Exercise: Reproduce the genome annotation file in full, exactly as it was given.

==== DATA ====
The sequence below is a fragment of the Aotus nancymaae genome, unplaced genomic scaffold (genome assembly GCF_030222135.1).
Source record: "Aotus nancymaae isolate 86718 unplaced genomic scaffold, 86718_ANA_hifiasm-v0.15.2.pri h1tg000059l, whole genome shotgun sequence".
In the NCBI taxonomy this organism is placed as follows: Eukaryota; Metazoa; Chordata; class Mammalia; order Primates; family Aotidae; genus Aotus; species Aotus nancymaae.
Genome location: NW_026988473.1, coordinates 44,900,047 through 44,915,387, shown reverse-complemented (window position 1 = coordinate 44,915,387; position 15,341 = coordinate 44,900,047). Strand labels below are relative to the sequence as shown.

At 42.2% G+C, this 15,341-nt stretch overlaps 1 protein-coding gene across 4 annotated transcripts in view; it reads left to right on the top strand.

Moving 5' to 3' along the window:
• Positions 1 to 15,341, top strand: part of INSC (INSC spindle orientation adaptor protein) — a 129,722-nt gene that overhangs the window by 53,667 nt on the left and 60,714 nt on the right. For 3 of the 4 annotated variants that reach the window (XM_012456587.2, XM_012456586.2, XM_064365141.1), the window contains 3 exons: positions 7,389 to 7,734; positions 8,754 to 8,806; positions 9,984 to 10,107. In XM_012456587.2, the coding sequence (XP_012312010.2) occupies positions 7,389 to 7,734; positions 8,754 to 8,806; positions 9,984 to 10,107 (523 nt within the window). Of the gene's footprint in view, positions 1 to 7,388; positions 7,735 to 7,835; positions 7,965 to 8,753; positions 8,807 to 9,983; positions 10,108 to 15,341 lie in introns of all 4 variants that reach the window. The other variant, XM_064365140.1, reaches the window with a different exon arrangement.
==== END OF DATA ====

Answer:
The sequence below is a fragment of the Aotus nancymaae genome, unplaced genomic scaffold (genome assembly GCF_030222135.1).
Source record: "Aotus nancymaae isolate 86718 unplaced genomic scaffold, 86718_ANA_hifiasm-v0.15.2.pri h1tg000059l, whole genome shotgun sequence".
In the NCBI taxonomy this organism is placed as follows: Eukaryota; Metazoa; Chordata; class Mammalia; order Primates; family Aotidae; genus Aotus; species Aotus nancymaae.
Genome location: NW_026988473.1, coordinates 44,900,047 through 44,915,387, shown reverse-complemented (window position 1 = coordinate 44,915,387; position 15,341 = coordinate 44,900,047). Strand labels below are relative to the sequence as shown.

At 42.2% G+C, this 15,341-nt stretch overlaps 1 protein-coding gene across 4 annotated transcripts in view; it reads left to right on the top strand.

Moving 5' to 3' along the window:
• Positions 1 to 15,341, top strand: part of INSC (INSC spindle orientation adaptor protein) — a 129,722-nt gene that overhangs the window by 53,667 nt on the left and 60,714 nt on the right. For 3 of the 4 annotated variants that reach the window (XM_012456587.2, XM_012456586.2, XM_064365141.1), the window contains 3 exons: positions 7,389 to 7,734; positions 8,754 to 8,806; positions 9,984 to 10,107. In XM_012456587.2, the coding sequence (XP_012312010.2) occupies positions 7,389 to 7,734; positions 8,754 to 8,806; positions 9,984 to 10,107 (523 nt within the window). Of the gene's footprint in view, positions 1 to 7,388; positions 7,735 to 7,835; positions 7,965 to 8,753; positions 8,807 to 9,983; positions 10,108 to 15,341 lie in introns of all 4 variants that reach the window. The other variant, XM_064365140.1, reaches the window with a different exon arrangement.